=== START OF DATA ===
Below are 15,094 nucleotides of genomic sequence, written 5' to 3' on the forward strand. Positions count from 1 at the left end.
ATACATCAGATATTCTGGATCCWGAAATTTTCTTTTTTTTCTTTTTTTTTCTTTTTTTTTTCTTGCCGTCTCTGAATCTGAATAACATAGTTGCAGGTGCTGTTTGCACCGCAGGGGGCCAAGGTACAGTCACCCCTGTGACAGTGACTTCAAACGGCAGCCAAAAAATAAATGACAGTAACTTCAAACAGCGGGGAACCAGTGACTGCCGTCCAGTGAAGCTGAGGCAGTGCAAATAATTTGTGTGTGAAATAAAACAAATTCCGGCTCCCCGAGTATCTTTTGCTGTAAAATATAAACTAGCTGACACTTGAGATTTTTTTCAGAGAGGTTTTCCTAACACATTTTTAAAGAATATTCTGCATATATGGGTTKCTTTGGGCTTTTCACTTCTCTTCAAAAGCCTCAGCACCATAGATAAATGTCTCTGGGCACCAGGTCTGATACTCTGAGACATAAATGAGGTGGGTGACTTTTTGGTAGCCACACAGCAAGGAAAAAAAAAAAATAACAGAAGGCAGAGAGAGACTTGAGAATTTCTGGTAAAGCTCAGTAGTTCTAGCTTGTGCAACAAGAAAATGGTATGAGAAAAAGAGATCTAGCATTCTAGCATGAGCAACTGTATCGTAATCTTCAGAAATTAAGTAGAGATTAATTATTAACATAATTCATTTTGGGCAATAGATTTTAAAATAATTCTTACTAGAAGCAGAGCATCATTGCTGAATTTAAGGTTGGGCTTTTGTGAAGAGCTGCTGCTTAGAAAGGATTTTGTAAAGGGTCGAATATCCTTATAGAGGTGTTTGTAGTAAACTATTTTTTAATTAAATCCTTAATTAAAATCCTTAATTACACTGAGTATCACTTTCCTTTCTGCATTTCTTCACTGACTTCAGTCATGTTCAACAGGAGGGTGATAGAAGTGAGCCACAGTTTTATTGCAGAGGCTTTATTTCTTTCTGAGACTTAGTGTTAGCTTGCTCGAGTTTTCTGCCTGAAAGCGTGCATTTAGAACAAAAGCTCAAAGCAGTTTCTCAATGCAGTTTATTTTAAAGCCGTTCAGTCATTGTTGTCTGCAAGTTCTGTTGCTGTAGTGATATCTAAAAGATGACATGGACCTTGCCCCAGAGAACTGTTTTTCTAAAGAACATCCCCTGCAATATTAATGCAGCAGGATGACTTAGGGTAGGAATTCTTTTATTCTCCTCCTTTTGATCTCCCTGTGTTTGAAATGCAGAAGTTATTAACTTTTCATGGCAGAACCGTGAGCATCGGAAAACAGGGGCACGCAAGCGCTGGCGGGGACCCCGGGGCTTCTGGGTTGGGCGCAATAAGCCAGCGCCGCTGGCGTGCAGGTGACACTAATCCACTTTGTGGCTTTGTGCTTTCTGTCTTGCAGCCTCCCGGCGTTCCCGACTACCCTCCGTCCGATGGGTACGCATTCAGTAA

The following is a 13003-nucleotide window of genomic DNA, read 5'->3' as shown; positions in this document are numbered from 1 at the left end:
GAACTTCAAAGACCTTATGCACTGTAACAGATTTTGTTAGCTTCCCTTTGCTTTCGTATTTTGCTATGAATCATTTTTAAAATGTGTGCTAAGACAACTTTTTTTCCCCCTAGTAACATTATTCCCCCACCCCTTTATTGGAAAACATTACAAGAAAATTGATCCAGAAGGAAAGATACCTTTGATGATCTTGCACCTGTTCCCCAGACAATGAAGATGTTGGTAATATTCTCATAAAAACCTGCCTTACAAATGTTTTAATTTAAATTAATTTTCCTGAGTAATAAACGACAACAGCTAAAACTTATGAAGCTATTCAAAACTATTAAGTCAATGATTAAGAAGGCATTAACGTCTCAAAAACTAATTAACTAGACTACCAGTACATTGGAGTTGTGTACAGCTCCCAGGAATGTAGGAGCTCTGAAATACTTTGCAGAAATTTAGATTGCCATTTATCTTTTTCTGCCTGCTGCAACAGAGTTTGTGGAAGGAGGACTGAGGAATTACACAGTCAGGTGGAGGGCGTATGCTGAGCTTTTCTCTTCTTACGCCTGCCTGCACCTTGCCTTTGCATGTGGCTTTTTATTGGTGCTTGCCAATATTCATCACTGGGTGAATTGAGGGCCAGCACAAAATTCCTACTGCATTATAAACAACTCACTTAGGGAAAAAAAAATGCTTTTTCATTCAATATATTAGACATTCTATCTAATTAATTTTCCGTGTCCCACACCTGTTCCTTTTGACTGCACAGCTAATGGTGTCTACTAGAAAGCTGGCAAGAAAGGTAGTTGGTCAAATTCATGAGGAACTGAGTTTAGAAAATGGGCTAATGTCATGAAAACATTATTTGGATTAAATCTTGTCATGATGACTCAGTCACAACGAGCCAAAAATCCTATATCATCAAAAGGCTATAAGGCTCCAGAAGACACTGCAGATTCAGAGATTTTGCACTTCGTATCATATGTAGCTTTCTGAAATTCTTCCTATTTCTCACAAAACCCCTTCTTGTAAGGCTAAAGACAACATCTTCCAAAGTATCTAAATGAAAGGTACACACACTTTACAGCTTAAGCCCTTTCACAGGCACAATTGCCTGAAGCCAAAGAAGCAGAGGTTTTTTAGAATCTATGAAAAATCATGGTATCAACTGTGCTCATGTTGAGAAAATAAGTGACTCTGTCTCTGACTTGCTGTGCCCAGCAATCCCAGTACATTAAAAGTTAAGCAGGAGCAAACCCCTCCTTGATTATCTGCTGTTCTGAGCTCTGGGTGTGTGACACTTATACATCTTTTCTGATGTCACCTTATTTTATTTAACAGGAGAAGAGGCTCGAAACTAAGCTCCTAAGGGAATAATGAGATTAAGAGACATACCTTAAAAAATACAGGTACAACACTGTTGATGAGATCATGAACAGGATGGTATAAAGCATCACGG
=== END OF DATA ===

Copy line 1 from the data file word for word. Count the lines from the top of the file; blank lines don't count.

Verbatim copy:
Below are 15,094 nucleotides of genomic sequence, written 5' to 3' on the forward strand. Positions count from 1 at the left end.